In 2006 and again in 2008, senators had a chance to nail Janet Lim-Napoles and pursue leads that could have led to fellow lawmarkers. But they dropped the ball, enabling Napoles to continue business as usual, until her quarrel this year with a subordinate blew up into a national scandal that continues to fixate the public's attention.
Janet Lim-Napoles. GMA News
She first appeared on the Senate's radar in connection with the fertilizer fund scam investigated by two Senate committees.
Four years ago, then-Senator Richard Gordon warned of "other wolf packs .... feasting on government resources" when he ended his probe on the alleged P728-million fertilizer fund scam.
Little did he know that one of the "wolves" he was able to identify in his investigation -- Janet Lim-Napoles -- would be involved in an even bigger scandal years later.
Unknown to the public then were the alleged conspiracy between Napoles and several senators to divert pork barrel funds to private hands.
How did Napoles manage to slip through the Senate's net, despite the fact that she was described during the investigation as "the second largest supplier" of allegedly overpriced fertilizers worth P58 million?
As of posting time, authorities have yet to serve the arrest warrant
on Napoles, who is wanted along with her brother, Reynald Lim, in connection with the illegal detention case involving her employee Benhur Luy. Luy is the whistleblower in the alleged P10-billion pork barrel scam allegedly masterminded by Napoles.
Napoles' falling out with Luy was triggered by suspicions by the former that her subordinate was running a secret pork racket on the side.
Napoles first came to the Senate's attention in February 2006, when then-Senator Ramon Magsaysay Jr. summoned her to the agriculture committee's probe of the fertilizer fund scam.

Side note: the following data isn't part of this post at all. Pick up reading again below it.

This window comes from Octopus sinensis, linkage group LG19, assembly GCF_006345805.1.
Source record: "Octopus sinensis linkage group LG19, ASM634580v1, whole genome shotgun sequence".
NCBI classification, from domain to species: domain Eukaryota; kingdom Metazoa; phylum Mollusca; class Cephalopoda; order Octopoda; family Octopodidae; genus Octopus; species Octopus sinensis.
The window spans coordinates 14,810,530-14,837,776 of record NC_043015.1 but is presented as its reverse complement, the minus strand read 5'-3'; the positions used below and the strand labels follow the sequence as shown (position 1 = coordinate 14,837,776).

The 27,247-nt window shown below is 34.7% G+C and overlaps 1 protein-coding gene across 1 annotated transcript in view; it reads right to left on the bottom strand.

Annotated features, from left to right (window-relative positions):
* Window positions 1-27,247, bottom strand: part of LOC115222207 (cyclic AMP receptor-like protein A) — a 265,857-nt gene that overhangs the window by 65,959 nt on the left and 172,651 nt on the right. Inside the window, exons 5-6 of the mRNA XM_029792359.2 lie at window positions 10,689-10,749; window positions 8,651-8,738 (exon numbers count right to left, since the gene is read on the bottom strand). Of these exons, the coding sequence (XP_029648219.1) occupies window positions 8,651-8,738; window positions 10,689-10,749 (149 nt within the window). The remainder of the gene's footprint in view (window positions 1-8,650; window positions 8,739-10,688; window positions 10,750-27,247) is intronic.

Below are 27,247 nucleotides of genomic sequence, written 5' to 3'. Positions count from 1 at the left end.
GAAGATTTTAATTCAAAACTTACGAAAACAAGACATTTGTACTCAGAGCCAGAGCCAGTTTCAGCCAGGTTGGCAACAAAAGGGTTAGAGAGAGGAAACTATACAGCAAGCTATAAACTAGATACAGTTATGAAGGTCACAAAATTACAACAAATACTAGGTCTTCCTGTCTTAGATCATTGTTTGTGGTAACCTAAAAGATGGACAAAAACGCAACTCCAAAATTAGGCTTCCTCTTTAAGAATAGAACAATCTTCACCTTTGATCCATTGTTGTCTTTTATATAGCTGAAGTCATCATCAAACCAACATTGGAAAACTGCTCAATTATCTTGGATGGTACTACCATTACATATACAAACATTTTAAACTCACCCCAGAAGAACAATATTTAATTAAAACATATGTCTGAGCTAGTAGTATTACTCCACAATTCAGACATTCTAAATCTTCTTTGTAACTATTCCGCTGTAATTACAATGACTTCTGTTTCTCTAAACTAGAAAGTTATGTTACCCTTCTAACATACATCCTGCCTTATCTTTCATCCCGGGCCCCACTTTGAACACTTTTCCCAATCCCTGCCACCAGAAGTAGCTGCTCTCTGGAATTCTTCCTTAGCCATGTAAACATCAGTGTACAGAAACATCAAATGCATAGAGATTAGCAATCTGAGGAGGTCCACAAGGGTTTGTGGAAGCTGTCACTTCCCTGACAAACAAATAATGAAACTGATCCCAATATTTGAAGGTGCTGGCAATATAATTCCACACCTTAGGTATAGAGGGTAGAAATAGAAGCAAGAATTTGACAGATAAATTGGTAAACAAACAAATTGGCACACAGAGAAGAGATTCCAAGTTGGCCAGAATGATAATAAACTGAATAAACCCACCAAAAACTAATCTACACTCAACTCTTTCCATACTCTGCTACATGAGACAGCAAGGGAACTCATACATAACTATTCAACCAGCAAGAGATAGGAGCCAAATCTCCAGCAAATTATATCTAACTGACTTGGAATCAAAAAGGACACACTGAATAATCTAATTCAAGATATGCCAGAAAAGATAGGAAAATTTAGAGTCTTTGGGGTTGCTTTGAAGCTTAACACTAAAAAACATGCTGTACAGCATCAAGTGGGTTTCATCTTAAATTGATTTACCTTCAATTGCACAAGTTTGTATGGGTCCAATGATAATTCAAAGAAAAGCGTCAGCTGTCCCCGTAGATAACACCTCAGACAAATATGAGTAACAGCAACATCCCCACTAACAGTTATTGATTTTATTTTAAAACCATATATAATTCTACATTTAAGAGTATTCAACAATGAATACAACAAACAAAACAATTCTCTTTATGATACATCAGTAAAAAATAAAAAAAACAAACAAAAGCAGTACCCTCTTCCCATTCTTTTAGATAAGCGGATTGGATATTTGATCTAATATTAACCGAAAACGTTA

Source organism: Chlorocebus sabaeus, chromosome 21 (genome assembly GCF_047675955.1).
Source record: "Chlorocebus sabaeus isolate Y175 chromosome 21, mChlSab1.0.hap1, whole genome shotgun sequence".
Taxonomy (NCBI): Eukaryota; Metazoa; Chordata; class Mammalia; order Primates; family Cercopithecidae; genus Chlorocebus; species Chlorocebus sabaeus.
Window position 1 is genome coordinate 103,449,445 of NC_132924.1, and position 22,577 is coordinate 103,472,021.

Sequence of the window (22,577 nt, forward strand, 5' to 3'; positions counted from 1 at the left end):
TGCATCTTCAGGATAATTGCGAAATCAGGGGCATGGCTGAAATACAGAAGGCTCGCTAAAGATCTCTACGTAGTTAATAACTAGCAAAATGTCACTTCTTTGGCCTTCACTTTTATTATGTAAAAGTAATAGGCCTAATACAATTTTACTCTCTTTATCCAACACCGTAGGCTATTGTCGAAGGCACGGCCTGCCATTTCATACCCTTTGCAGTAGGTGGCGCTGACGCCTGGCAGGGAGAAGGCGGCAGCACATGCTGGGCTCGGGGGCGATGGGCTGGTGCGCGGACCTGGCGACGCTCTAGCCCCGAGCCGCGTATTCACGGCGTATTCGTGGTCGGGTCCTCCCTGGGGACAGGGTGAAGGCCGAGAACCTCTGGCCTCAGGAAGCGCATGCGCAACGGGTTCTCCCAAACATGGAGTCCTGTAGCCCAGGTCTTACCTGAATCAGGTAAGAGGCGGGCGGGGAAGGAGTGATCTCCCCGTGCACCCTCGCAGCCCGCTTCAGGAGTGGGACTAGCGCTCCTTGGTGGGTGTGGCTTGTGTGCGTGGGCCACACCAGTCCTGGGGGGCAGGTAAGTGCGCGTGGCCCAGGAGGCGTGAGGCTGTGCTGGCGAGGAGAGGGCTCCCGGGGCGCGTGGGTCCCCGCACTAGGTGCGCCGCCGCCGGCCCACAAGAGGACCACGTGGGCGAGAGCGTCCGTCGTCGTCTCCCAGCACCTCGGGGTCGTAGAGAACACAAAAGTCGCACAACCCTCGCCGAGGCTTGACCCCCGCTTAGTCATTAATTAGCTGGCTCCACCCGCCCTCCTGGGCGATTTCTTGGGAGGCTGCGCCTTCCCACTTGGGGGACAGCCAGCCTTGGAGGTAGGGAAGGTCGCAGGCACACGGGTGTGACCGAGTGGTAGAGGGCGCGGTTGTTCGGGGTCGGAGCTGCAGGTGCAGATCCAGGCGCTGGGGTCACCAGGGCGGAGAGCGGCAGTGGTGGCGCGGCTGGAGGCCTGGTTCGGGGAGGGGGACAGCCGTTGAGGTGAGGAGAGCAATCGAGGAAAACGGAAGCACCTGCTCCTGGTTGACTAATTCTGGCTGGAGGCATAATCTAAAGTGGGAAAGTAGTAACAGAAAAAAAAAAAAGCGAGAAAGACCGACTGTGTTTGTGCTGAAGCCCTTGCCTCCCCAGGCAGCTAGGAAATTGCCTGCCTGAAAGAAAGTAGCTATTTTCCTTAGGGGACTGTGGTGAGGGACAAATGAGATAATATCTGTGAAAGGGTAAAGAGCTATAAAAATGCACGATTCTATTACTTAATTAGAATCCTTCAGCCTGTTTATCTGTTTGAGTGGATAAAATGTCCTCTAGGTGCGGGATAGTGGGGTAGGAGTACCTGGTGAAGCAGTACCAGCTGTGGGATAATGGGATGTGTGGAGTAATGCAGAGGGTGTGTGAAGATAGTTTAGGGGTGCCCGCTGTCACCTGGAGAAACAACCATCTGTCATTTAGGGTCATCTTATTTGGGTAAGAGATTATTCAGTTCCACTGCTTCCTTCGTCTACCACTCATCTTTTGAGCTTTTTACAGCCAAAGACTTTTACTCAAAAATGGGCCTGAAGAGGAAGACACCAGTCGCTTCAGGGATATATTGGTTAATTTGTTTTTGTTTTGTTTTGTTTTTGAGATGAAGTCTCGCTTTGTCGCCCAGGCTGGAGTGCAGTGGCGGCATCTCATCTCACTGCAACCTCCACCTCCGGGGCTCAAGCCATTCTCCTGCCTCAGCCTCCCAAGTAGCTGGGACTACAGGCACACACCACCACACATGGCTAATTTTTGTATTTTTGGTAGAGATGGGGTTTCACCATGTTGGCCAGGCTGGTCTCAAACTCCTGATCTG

The scam involved the alleged diversion of government funds intended for poor farmers to former President Gloria Macapagal-Arroyo’s campaign kitty in the 2004 elections.
A copy of Napoles' subpoena dated February 22, 2006 – where she was identified as "Jenny Napoles" of JLN Corp.– was obtained by GMA News Online from the Senate archives. The document showed that Cecilia Esquillo, a receptionist from Napoles' company, was able to receive the Senate panel's summons.
Napoles, however, did not show up at the hearing scheduled five days after she was summoned. The Senate records on the probe did not state the reason for her absence.
Napoles also did not have to attend any further hearings on the alleged anomaly during the 13th Congress. Magsaysay decided to end the investigation on the fertilizer fund scam after Mrs. Arroyo issued Executive Order 464, which bars Cabinet officials from attending congressional inquiries without permission from the chief executive.
In a phone interview, Magsaysay said time was also on Napoles' side, because the 13th Congress was already ending when her name came up during the hearings.
"Actually, there were a lot of people who were sent subpoenas but did not come. Hindi na namin na-pursue iyon because we had to close our series of hearings. We had to complete our report. Parang kung baga, nasa archive na lang iyon. Marami iyon," the former senator said.
Given the premature closing of the investigation on the fertilizer fund scam, Magsaysay said he just decided to "concentrate on the government side."